I have been both betrayer and betrayed. When you think about it, you probably have too. Starting with Santa Claus and the tooth fairy. These are harmless examples you might think. I remember when our oldest son was nine or ten, it occurred to me that I should enlighten him on the matter of Santa. It was maybe the week before Christmas, all the other kids were in bed and we sat by the Christmas tree as I told him the truth. Ok, my timing should have been better. His reaction was unpredictable. He felt betrayed and very sad. Sad because he began to connect the dots on his own, including the global implications. “So, you and daddy bring the presents?” Yes, I answered. “What about the poor kids, who brings them presents? What about kids in other countries? What about kids with no parents?” We cried together at the sad reality of children who did not receive presents and who only knew Christmas as heartbreak.
Around that time there was a 60-Minutes episode focusing on a gentleman from a poor section of St Louis. This man owned a little BBQ restaurant that was open to anyone who was hungry on Christmas. There was no cost, and lots of cheer to go around. When asked why he did this, he related that when he was a child his family was extremely poor. He had heard other children talk about Santa, so he held great hope for Santa Claus to bring him a present on Christmas. He awoke on Christmas morning to nothing. He wondered if “Santy Clause did not come to poor children.” This seventy something year old man, recalled this moment in his life with sadness and tears. He grew up never wanting others to feel left out of the joy of Christmas.
There are moments in our life that put us on a trajectory. We can choose to be victims or victors.
What does this have to do with Holy Week?
“Jesus was deeply troubled and testified, “Amen, amen, I say to you, one of you will betray me.”” (Jn 13:21) The disciples may have noticed something different about Jesus that week, his somber mood, the depth of his silence at times. I do not think they were ready however for this shocking statement. Judas was not the first nor the last to betray God. Betrayal runs throughout human history like an insidious mutation that appears to grow stronger in each generation.
Christ knew this when he pointed it out to his disciples. One among this tightknit group would betray his Master. He too knew our own betrayals and the treacheries to come, Christ’s love is greater than our duplicities. Yet, he went to the Cross with it all to suffer for the sins of humanity. “We must not commit the fallacy of thinking he suffered less because he was perfect…He suffered more, not less, because his sensibilities were absolutely perfect.” (Mother Francis of Our Lady)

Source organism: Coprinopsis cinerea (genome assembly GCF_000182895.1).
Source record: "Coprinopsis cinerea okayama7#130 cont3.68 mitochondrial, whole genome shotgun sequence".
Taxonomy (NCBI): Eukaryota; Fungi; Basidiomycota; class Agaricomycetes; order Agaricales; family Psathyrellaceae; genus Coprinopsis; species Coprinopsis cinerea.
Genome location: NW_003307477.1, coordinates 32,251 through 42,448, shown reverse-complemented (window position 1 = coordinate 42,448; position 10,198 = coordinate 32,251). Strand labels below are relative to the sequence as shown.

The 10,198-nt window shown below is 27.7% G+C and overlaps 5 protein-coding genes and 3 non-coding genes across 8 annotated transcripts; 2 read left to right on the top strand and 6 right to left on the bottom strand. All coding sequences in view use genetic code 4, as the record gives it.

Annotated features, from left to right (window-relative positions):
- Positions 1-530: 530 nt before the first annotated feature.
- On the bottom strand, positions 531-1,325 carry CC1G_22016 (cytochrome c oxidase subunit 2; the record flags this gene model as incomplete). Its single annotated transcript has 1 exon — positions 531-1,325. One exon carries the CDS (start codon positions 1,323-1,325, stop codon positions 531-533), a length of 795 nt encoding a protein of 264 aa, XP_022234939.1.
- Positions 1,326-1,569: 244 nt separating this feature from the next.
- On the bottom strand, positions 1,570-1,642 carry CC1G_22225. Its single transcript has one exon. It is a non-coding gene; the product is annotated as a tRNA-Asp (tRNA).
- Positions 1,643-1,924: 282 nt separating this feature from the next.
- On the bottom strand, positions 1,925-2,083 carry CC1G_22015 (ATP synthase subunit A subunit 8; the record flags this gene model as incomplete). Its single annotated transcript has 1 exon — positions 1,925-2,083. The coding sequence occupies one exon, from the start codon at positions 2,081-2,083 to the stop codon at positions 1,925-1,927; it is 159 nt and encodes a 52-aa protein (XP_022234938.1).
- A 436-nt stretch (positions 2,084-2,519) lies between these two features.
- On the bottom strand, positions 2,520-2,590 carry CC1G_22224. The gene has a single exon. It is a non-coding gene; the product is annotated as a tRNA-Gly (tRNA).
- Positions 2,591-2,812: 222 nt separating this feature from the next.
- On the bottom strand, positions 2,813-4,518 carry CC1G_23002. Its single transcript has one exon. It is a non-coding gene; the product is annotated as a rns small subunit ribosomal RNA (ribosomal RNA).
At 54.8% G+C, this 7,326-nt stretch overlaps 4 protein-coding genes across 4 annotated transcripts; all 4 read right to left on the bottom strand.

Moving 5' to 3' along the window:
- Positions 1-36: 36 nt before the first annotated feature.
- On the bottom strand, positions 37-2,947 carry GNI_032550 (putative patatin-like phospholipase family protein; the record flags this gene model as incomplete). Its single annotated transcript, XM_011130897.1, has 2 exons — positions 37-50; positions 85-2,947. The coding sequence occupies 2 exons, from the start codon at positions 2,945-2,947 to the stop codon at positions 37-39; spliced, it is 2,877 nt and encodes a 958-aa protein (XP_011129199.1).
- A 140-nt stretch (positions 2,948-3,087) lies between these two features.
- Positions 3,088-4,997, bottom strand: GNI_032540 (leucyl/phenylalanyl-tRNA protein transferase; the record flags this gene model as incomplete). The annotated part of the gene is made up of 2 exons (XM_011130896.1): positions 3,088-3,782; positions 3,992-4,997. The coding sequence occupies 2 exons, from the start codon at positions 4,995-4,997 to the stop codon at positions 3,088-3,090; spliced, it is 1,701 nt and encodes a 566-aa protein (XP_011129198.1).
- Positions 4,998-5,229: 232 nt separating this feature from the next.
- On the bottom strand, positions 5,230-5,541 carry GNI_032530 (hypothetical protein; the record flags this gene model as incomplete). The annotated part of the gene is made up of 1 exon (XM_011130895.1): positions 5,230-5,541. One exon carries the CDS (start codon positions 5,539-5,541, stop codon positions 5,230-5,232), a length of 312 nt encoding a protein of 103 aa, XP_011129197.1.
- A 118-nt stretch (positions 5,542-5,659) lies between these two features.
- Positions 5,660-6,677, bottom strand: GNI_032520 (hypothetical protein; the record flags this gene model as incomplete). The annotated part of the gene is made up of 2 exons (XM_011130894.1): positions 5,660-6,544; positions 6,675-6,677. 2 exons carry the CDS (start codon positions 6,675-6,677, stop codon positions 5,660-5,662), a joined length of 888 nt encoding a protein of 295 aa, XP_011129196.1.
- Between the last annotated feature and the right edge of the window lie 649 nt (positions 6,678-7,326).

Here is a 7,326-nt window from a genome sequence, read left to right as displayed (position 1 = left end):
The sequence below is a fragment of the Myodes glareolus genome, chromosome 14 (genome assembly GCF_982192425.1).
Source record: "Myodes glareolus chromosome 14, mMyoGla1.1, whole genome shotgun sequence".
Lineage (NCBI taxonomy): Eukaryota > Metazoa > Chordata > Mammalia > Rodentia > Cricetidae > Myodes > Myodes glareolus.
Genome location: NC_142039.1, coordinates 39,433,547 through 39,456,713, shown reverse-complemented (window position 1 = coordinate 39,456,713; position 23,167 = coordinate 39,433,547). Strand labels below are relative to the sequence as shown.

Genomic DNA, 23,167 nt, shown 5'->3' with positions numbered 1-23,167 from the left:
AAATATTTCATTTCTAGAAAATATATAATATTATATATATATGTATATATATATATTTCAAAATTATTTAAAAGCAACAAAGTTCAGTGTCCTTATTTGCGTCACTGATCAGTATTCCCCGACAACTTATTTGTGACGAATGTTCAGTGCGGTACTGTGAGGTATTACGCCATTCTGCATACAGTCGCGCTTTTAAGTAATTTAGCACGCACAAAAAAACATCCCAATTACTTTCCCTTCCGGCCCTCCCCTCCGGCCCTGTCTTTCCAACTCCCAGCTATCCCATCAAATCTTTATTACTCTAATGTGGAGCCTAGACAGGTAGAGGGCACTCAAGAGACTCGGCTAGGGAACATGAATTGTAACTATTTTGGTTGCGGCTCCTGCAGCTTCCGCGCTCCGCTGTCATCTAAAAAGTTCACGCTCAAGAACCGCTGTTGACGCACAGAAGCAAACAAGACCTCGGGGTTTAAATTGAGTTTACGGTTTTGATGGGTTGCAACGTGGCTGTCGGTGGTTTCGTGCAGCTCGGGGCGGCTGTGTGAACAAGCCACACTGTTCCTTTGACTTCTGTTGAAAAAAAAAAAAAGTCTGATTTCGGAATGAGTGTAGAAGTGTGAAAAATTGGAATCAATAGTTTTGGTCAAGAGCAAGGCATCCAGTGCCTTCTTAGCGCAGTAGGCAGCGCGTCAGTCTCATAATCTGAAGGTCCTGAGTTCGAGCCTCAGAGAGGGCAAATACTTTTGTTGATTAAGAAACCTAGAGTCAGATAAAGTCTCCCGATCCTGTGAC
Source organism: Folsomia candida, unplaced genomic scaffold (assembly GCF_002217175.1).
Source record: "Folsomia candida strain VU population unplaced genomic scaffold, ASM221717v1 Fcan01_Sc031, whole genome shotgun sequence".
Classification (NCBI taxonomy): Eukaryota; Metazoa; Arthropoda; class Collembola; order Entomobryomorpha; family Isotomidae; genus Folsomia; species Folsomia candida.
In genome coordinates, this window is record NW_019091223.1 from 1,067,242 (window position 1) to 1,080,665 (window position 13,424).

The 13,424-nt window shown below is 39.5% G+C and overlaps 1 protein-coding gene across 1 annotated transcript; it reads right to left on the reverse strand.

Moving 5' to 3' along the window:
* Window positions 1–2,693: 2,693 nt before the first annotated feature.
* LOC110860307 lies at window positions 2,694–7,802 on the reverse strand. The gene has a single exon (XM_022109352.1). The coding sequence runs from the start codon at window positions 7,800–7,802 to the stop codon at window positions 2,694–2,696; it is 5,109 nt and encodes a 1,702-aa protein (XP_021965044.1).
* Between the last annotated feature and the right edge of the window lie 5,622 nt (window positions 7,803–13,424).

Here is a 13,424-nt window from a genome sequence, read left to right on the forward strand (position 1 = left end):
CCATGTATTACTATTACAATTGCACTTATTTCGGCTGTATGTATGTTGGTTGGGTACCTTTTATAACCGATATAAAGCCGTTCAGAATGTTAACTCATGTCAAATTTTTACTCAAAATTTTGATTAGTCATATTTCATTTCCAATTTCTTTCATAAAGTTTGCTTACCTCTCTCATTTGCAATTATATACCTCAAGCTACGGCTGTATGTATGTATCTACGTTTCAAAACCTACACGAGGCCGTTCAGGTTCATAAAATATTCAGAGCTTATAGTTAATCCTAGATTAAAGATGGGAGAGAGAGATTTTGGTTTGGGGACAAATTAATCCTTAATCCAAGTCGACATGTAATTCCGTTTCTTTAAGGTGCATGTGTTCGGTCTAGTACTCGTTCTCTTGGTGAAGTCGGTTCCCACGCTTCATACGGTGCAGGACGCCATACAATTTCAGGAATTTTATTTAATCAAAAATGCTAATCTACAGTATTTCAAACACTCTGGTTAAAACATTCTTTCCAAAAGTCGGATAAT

That sign which was meant to frighten, humiliate, and torture agitators, those who went against the current ideologies, has become a sign of triumph. “By his wounds we have been healed.”
Plenty of people have clothing with Christian art, wear crosses as jewelry, and even have tattoos on their bodies. Awesome. However, Christianity is far more than that. In reality it does not require any of those things. How we live out our Catholic faith IS the sign par excellence. No one will do this perfectly. We have and we will betray Jesus in one way or another during our lifetime but, how we get back up, seek forgiveness, and return to the Lord makes all the difference.
This Holy Week and Sacred Triduum can be a source of incredible grace if we enter fully into the depth of each significant event. We need to be there at the Last Supper with Christ who washed the Disciples feet, modeling for them servant leadership and instituting the Eucharist. We must accompany him into the Garden of Gethsemane, feel the weight of his anxiety, the drops of blood he sweat, see his betrayer kiss him. Will we be like the disciples and run away? Hiding in safety and comfort avoiding danger, playing it safe. Or will we dare to walk alongside our Lord, our Savior and Redeemer as he does for us what we could never do for ourselves. Will we stand with his Mother at the foot of the Cross as he dies a slow agonizing, excruciating death?
“…do not be afraid of those who kill the body but cannot kill the soul; rather, be afraid of the one who can destroy both soul and body in Gehenna.” (Matt 10:28)
We can go about our busyness this week, scurrying to buy bunnies and chocolate, giving only a passing shallow nod to these momentous days. We can get lost as we do at Christmas with all the exterior trimmings and unimportant frivolities as we completely miss the actual meaning of the holy day. We can betray the true meaning and settle for a commercialized secular illusion. The choice is up to each of us, and our opportunities to take full advantage of these grace-filled moments are fleeting and numbered.
“Behold my betrayer is at hand.”